There's a growing interest in power options, for motor yachts and auxiliary sailing yachts alike, that are more sophisticated than the simple, traditional shaft drive.
Fuel costs are a major factor driving this interest. While they're unusually low at the moment, they won't stay that way forever. And even if cost isn't much of a concern for you, range under power probably is—getting a bit of extra distance out of the same tankage volume can make a big difference to your cruising plans.
Fuel consumption, though, is not the only factor that can spark an interest in more sophisticated powertrains. Perhaps you want:
- Lots of thrust at low speed for towing and for docking in tight quarters.
- Or the silent, odourless operation of an electric drive for poking around in quiet, unspoiled rivers.
- Or an engine that can provide an extra boost for motorsailing just as efficiently as it can drive the boat on its own.
- Or you just want to stop tearing apart your diesel to re-hone its badly glazed cylinder walls every time the thing acts funny. (Many yacht engines die from being used at low loads.)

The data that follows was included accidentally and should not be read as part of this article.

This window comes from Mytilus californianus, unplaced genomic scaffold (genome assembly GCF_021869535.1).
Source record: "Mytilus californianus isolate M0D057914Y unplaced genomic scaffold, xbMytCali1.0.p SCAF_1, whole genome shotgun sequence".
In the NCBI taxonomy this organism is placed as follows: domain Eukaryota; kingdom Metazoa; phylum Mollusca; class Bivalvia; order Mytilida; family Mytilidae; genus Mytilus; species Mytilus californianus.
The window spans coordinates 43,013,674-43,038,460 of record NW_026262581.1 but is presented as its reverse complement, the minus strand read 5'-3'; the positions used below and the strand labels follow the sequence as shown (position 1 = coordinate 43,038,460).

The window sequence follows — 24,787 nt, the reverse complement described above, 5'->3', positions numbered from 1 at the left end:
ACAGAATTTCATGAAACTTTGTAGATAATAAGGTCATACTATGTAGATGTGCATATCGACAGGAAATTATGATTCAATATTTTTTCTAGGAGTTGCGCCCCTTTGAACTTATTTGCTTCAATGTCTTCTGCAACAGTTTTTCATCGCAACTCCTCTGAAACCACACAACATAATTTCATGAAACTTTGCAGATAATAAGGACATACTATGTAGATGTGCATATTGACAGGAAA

Just as often, I see people choosing fancy, high-tech equipment simply for the sake of having the latest, coolest toys to play with and to show off. Honestly, I'm OK with that. It keeps plenty of my friends in business.
Fooling youself about your motivations, though, can be dangerous. If you want a $90,000 hybrid electric drivetrain for the sake of having the coolest engine room at the boat show, that's fine, but if your intent is to save fuel, money and repair time then I may very well recommend you look at something else instead.
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